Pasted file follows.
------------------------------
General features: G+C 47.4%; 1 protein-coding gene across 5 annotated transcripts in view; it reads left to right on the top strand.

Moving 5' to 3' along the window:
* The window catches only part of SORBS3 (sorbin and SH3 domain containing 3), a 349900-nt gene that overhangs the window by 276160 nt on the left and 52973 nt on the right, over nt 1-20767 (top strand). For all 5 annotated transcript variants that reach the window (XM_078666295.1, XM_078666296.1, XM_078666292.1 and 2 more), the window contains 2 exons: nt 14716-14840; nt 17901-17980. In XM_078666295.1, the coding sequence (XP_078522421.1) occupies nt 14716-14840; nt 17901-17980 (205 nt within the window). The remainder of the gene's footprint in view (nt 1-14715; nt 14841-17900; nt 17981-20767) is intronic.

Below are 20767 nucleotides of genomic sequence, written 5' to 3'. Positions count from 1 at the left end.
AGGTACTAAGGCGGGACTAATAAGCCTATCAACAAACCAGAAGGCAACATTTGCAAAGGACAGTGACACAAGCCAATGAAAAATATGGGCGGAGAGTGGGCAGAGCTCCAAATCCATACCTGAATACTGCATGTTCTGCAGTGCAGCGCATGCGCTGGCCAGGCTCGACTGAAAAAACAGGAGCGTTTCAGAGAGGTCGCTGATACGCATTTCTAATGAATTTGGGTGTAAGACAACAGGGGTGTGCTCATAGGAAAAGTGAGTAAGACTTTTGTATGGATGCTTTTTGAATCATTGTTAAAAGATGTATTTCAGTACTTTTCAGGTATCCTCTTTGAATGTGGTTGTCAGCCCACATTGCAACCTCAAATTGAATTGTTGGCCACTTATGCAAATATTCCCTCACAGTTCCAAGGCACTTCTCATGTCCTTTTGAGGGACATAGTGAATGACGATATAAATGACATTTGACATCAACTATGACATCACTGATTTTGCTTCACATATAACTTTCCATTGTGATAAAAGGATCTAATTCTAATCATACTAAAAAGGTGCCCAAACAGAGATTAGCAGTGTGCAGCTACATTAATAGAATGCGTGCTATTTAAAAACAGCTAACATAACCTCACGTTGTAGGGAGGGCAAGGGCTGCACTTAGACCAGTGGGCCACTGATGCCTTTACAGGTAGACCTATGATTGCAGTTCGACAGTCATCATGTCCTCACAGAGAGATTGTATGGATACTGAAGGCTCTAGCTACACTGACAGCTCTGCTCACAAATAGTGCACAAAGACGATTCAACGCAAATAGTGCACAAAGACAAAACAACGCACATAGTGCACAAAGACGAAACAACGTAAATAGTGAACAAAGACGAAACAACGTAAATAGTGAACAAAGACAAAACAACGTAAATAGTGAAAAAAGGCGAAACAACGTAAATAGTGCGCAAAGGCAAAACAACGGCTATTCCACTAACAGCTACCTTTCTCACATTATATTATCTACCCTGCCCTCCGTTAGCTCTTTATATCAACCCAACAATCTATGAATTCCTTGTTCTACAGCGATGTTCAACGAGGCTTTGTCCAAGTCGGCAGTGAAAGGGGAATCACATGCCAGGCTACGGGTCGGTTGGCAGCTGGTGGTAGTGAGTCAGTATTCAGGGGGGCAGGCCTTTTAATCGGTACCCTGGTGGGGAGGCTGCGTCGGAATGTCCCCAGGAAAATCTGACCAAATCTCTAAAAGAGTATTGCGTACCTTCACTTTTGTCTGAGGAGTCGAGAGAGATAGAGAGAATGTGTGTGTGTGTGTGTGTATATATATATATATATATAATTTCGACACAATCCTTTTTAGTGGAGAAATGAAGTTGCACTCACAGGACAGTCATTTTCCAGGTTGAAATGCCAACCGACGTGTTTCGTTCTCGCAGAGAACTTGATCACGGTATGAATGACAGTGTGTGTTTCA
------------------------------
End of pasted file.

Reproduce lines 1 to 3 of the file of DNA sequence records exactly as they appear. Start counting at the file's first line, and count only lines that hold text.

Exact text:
General features: G+C 47.4%; 1 protein-coding gene across 5 annotated transcripts in view; it reads left to right on the top strand.

Moving 5' to 3' along the window:
* The window catches only part of SORBS3 (sorbin and SH3 domain containing 3), a 349900-nt gene that overhangs the window by 276160 nt on the left and 52973 nt on the right, over nt 1-20767 (top strand). For all 5 annotated transcript variants that reach the window (XM_078666295.1, XM_078666296.1, XM_078666292.1 and 2 more), the window contains 2 exons: nt 14716-14840; nt 17901-17980. In XM_078666295.1, the coding sequence (XP_078522421.1) occupies nt 14716-14840; nt 17901-17980 (205 nt within the window). The remainder of the gene's footprint in view (nt 1-14715; nt 14841-17900; nt 17981-20767) is intronic.